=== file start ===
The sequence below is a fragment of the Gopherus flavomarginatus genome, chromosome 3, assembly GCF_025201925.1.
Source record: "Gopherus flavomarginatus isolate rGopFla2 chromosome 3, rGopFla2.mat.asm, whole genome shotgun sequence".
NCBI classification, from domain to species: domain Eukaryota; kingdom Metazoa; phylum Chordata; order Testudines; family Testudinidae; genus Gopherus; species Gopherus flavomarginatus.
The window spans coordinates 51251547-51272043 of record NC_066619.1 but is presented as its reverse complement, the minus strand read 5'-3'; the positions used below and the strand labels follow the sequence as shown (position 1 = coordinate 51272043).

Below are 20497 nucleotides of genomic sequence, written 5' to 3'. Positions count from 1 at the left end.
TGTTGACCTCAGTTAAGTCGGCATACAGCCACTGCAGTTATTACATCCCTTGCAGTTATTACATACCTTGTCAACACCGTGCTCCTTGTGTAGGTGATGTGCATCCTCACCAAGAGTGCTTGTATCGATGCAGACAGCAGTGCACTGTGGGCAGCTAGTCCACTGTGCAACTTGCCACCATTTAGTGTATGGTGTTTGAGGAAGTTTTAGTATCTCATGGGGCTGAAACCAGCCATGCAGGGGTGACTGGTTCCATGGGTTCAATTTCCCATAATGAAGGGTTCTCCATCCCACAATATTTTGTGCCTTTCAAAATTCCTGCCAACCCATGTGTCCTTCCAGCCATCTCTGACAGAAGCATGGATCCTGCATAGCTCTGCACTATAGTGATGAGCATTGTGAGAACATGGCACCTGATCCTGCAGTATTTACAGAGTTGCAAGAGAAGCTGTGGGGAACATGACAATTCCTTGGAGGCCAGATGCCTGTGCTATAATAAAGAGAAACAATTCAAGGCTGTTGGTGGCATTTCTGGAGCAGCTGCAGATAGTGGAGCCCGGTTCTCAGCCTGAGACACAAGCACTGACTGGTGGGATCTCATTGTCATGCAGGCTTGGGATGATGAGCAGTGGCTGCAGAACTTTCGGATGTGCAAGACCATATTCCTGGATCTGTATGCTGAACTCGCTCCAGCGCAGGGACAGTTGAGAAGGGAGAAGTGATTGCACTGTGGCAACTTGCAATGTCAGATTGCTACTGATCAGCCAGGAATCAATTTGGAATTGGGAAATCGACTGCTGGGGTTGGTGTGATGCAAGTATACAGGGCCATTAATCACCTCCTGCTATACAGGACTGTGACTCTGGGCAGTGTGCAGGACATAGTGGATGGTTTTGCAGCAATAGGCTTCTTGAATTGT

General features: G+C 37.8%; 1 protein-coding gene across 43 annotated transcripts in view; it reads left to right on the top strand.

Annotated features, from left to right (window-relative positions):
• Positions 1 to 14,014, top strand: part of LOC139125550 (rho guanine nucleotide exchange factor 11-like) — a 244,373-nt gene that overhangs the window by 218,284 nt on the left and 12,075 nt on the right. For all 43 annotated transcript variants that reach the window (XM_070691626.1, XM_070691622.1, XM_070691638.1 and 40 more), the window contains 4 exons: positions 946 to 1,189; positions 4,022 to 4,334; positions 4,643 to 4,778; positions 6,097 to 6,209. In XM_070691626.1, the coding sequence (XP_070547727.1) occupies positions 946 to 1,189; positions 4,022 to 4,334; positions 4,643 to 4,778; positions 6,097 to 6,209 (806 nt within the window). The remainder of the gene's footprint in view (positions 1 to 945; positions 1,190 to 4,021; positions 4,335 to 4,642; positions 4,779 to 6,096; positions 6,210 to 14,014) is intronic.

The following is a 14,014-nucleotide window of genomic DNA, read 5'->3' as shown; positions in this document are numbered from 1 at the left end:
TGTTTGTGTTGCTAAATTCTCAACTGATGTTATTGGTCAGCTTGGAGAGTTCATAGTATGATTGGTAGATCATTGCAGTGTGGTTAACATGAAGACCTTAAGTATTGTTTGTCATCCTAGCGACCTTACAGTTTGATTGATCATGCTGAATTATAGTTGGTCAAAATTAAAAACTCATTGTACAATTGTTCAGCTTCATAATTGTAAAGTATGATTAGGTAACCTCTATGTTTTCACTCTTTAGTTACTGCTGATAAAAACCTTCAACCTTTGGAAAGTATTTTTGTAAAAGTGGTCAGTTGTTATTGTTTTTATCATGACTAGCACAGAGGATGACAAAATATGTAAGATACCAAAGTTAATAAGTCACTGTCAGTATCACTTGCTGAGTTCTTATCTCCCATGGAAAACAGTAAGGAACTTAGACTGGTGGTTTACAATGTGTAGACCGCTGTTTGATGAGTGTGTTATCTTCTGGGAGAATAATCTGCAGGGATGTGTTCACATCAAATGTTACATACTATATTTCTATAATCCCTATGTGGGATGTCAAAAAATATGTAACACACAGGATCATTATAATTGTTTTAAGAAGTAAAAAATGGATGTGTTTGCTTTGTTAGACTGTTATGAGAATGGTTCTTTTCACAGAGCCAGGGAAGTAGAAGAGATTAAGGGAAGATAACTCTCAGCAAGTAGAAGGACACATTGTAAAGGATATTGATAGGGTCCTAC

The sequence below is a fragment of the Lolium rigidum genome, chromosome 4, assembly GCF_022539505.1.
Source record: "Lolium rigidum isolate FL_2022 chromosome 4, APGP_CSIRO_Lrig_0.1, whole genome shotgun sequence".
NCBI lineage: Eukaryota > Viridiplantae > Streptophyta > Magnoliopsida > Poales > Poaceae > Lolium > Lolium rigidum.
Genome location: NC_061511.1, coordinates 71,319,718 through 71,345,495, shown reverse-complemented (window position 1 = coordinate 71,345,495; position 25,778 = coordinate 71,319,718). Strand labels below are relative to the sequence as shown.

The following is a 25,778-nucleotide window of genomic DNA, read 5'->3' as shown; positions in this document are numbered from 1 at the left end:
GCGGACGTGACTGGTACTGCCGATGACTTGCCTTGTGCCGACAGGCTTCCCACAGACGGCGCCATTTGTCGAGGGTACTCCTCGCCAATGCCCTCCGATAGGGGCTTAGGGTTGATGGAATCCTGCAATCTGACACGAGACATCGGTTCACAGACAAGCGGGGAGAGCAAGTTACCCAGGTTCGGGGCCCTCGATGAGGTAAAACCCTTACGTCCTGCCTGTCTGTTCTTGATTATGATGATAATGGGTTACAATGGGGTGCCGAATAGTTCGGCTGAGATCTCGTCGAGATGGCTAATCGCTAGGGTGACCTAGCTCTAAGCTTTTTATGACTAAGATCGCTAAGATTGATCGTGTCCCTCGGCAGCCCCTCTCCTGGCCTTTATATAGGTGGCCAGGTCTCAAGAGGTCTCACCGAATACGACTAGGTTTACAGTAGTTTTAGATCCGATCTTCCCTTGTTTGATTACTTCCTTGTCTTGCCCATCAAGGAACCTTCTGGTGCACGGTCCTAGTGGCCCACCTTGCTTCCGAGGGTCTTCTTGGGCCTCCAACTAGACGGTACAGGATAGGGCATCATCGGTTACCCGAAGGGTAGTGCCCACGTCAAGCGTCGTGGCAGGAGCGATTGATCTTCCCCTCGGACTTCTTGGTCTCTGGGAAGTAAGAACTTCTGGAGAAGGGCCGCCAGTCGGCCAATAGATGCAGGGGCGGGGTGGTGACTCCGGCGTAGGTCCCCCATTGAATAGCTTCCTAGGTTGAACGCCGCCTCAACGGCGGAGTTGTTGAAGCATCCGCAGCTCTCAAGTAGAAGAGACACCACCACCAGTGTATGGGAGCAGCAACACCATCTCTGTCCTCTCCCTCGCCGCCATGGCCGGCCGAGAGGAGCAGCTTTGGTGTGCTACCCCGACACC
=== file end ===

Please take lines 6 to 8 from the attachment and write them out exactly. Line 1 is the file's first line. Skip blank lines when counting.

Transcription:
TGTTGACCTCAGTTAAGTCGGCATACAGCCACTGCAGTTATTACATCCCTTGCAGTTATTACATACCTTGTCAACACCGTGCTCCTTGTGTAGGTGATGTGCATCCTCACCAAGAGTGCTTGTATCGATGCAGACAGCAGTGCACTGTGGGCAGCTAGTCCACTGTGCAACTTGCCACCATTTAGTGTATGGTGTTTGAGGAAGTTTTAGTATCTCATGGGGCTGAAACCAGCCATGCAGGGGTGACTGGTTCCATGGGTTCAATTTCCCATAATGAAGGGTTCTCCATCCCACAATATTTTGTGCCTTTCAAAATTCCTGCCAACCCATGTGTCCTTCCAGCCATCTCTGACAGAAGCATGGATCCTGCATAGCTCTGCACTATAGTGATGAGCATTGTGAGAACATGGCACCTGATCCTGCAGTATTTACAGAGTTGCAAGAGAAGCTGTGGGGAACATGACAATTCCTTGGAGGCCAGATGCCTGTGCTATAATAAAGAGAAACAATTCAAGGCTGTTGGTGGCATTTCTGGAGCAGCTGCAGATAGTGGAGCCCGGTTCTCAGCCTGAGACACAAGCACTGACTGGTGGGATCTCATTGTCATGCAGGCTTGGGATGATGAGCAGTGGCTGCAGAACTTTCGGATGTGCAAGACCATATTCCTGGATCTGTATGCTGAACTCGCTCCAGCGCAGGGACAGTTGAGAAGGGAGAAGTGATTGCACTGTGGCAACTTGCAATGTCAGATTGCTACTGATCAGCCAGGAATCAATTTGGAATTGGGAAATCGACTGCTGGGGTTGGTGTGATGCAAGTATACAGGGCCATTAATCACCTCCTGCTATACAGGACTGTGACTCTGGGCAGTGTGCAGGACATAGTGGATGGTTTTGCAGCAATAGGCTTCTTGAATTGT

General features: G+C 37.8%; 1 protein-coding gene across 43 annotated transcripts in view; it reads left to right on the top strand.

Annotated features, from left to right (window-relative positions):